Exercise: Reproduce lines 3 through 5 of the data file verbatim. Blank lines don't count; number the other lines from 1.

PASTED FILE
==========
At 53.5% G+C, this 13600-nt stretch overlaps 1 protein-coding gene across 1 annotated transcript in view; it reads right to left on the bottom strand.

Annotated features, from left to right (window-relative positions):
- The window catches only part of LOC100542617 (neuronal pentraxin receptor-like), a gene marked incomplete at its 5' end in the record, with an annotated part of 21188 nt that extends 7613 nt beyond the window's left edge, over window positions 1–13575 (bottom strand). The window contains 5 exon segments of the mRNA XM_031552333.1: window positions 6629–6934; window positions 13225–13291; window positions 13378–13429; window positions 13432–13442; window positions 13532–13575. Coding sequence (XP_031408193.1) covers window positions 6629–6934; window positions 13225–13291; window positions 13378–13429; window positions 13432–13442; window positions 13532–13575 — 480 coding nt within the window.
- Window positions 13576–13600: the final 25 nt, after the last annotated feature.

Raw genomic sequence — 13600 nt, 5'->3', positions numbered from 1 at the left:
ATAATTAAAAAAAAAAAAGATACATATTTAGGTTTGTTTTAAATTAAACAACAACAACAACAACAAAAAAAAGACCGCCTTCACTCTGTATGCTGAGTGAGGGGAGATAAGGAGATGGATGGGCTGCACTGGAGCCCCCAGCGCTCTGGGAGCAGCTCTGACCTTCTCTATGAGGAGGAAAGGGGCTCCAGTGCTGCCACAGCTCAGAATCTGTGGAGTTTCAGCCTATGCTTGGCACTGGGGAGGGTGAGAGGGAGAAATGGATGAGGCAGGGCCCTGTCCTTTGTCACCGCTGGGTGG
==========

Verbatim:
- The window catches only part of LOC100542617 (neuronal pentraxin receptor-like), a gene marked incomplete at its 5' end in the record, with an annotated part of 21188 nt that extends 7613 nt beyond the window's left edge, over window positions 1–13575 (bottom strand). The window contains 5 exon segments of the mRNA XM_031552333.1: window positions 6629–6934; window positions 13225–13291; window positions 13378–13429; window positions 13432–13442; window positions 13532–13575. Coding sequence (XP_031408193.1) covers window positions 6629–6934; window positions 13225–13291; window positions 13378–13429; window positions 13432–13442; window positions 13532–13575 — 480 coding nt within the window.
- Window positions 13576–13600: the final 25 nt, after the last annotated feature.

Raw genomic sequence — 13600 nt, 5'->3', positions numbered from 1 at the left: